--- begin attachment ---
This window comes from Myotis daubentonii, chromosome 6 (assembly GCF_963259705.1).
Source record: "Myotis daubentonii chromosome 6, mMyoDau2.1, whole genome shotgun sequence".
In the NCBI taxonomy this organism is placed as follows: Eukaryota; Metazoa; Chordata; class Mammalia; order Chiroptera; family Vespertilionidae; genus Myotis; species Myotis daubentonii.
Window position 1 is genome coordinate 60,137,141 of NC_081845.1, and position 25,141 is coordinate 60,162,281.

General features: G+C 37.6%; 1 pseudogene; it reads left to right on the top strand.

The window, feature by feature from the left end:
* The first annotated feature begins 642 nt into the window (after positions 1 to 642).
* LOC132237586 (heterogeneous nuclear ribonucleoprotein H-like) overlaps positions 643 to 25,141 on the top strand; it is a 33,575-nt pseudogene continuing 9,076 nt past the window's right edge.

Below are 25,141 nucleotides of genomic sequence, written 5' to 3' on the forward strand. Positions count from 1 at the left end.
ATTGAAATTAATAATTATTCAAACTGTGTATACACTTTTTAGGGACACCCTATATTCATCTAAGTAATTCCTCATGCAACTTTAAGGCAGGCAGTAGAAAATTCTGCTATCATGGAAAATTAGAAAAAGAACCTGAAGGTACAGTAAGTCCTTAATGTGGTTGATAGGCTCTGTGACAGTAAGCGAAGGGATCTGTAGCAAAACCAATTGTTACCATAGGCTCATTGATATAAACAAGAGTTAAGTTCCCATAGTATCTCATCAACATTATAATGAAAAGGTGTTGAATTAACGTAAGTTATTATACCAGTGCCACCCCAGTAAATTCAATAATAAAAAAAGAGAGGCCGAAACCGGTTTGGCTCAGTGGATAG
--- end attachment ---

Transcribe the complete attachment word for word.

This window comes from Myotis daubentonii, chromosome 6 (assembly GCF_963259705.1).
Source record: "Myotis daubentonii chromosome 6, mMyoDau2.1, whole genome shotgun sequence".
In the NCBI taxonomy this organism is placed as follows: Eukaryota; Metazoa; Chordata; class Mammalia; order Chiroptera; family Vespertilionidae; genus Myotis; species Myotis daubentonii.
Window position 1 is genome coordinate 60,137,141 of NC_081845.1, and position 25,141 is coordinate 60,162,281.

General features: G+C 37.6%; 1 pseudogene; it reads left to right on the top strand.

The window, feature by feature from the left end:
* The first annotated feature begins 642 nt into the window (after positions 1 to 642).
* LOC132237586 (heterogeneous nuclear ribonucleoprotein H-like) overlaps positions 643 to 25,141 on the top strand; it is a 33,575-nt pseudogene continuing 9,076 nt past the window's right edge.

Below are 25,141 nucleotides of genomic sequence, written 5' to 3' on the forward strand. Positions count from 1 at the left end.
ATTGAAATTAATAATTATTCAAACTGTGTATACACTTTTTAGGGACACCCTATATTCATCTAAGTAATTCCTCATGCAACTTTAAGGCAGGCAGTAGAAAATTCTGCTATCATGGAAAATTAGAAAAAGAACCTGAAGGTACAGTAAGTCCTTAATGTGGTTGATAGGCTCTGTGACAGTAAGCGAAGGGATCTGTAGCAAAACCAATTGTTACCATAGGCTCATTGATATAAACAAGAGTTAAGTTCCCATAGTATCTCATCAACATTATAATGAAAAGGTGTTGAATTAACGTAAGTTATTATACCAGTGCCACCCCAGTAAATTCAATAATAAAAAAAGAGAGGCCGAAACCGGTTTGGCTCAGTGGATAG